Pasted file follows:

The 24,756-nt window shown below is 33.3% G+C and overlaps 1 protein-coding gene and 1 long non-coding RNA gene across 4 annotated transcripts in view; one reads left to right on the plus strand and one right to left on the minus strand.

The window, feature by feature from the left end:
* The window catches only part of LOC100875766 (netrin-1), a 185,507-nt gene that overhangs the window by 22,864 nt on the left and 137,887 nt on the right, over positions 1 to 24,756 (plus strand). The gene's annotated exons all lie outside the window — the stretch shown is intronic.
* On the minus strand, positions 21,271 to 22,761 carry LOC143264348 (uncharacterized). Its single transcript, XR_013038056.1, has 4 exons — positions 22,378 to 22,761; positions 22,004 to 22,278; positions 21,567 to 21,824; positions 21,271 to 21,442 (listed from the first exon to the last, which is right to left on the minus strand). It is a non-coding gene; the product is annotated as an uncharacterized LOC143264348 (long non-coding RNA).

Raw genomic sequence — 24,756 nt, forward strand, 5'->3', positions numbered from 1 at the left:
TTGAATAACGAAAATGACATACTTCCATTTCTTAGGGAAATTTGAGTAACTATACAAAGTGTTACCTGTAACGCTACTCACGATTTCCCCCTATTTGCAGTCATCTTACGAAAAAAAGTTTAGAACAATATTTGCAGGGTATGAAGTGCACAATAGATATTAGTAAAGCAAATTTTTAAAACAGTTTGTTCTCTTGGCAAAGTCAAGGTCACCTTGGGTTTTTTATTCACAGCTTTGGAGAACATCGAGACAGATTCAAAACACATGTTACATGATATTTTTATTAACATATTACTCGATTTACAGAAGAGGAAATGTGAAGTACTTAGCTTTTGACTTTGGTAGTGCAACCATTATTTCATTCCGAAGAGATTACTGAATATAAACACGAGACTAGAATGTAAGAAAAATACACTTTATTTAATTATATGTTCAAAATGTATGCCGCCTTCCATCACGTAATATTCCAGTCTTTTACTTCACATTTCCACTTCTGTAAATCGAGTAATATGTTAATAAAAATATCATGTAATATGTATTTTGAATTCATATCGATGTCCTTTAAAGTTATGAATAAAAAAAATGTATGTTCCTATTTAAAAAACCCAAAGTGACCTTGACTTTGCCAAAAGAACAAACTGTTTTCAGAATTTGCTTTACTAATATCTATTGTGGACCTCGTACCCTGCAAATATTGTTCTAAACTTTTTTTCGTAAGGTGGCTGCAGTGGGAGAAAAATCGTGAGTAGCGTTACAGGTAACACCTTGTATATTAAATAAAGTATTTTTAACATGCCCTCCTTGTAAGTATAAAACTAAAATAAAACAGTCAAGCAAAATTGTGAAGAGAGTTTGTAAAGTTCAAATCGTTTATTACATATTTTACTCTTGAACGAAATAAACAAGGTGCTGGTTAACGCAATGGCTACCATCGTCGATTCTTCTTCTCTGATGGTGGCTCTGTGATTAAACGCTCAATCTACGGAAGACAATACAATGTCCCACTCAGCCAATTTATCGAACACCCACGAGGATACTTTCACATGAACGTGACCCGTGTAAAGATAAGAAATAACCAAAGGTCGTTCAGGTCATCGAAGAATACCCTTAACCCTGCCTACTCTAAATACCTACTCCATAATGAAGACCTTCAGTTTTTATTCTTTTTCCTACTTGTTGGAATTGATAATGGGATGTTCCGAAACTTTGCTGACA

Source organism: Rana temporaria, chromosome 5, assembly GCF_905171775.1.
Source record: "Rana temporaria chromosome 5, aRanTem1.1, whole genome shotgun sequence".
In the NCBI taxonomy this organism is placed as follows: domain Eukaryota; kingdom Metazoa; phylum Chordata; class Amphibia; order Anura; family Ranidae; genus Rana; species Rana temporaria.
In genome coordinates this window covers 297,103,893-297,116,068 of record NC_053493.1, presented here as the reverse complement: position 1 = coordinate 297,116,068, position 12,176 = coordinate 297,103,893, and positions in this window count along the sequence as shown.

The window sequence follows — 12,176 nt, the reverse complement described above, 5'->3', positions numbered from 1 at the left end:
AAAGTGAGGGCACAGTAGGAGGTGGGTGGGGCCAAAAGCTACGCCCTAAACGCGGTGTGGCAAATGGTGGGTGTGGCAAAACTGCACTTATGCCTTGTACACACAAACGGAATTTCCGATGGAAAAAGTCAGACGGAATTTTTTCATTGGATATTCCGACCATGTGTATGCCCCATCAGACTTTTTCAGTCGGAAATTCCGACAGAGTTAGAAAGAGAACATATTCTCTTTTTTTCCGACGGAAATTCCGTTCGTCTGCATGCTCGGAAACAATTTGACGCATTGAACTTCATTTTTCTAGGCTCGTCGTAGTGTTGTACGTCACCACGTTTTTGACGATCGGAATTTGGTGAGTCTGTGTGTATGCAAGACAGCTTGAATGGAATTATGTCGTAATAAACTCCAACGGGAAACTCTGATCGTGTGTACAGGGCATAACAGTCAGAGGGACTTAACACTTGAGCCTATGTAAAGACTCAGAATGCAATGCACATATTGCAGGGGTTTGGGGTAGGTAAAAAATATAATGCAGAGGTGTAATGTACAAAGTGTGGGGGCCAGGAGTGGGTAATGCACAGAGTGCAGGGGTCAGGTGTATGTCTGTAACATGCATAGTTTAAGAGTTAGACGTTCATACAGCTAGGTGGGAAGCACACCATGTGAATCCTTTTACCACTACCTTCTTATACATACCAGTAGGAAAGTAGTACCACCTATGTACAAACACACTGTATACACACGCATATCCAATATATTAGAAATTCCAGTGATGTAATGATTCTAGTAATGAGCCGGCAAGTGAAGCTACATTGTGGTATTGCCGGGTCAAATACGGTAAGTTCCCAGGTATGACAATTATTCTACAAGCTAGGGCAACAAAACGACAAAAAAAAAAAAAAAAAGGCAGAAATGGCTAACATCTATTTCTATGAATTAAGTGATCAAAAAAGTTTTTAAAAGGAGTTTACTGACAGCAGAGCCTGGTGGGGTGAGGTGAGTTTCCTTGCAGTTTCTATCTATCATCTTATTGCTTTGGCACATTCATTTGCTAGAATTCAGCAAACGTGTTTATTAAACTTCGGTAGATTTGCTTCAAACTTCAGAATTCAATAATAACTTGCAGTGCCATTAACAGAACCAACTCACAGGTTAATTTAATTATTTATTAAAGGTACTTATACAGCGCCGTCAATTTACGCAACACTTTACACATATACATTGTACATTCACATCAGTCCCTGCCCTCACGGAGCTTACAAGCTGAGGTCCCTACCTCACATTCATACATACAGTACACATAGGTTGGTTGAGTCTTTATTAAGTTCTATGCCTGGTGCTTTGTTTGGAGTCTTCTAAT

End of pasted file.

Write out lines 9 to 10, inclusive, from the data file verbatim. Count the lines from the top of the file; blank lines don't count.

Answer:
In the NCBI taxonomy this organism is placed as follows: domain Eukaryota; kingdom Metazoa; phylum Chordata; class Amphibia; order Anura; family Ranidae; genus Rana; species Rana temporaria.
In genome coordinates this window covers 297,103,893-297,116,068 of record NC_053493.1, presented here as the reverse complement: position 1 = coordinate 297,116,068, position 12,176 = coordinate 297,103,893, and positions in this window count along the sequence as shown.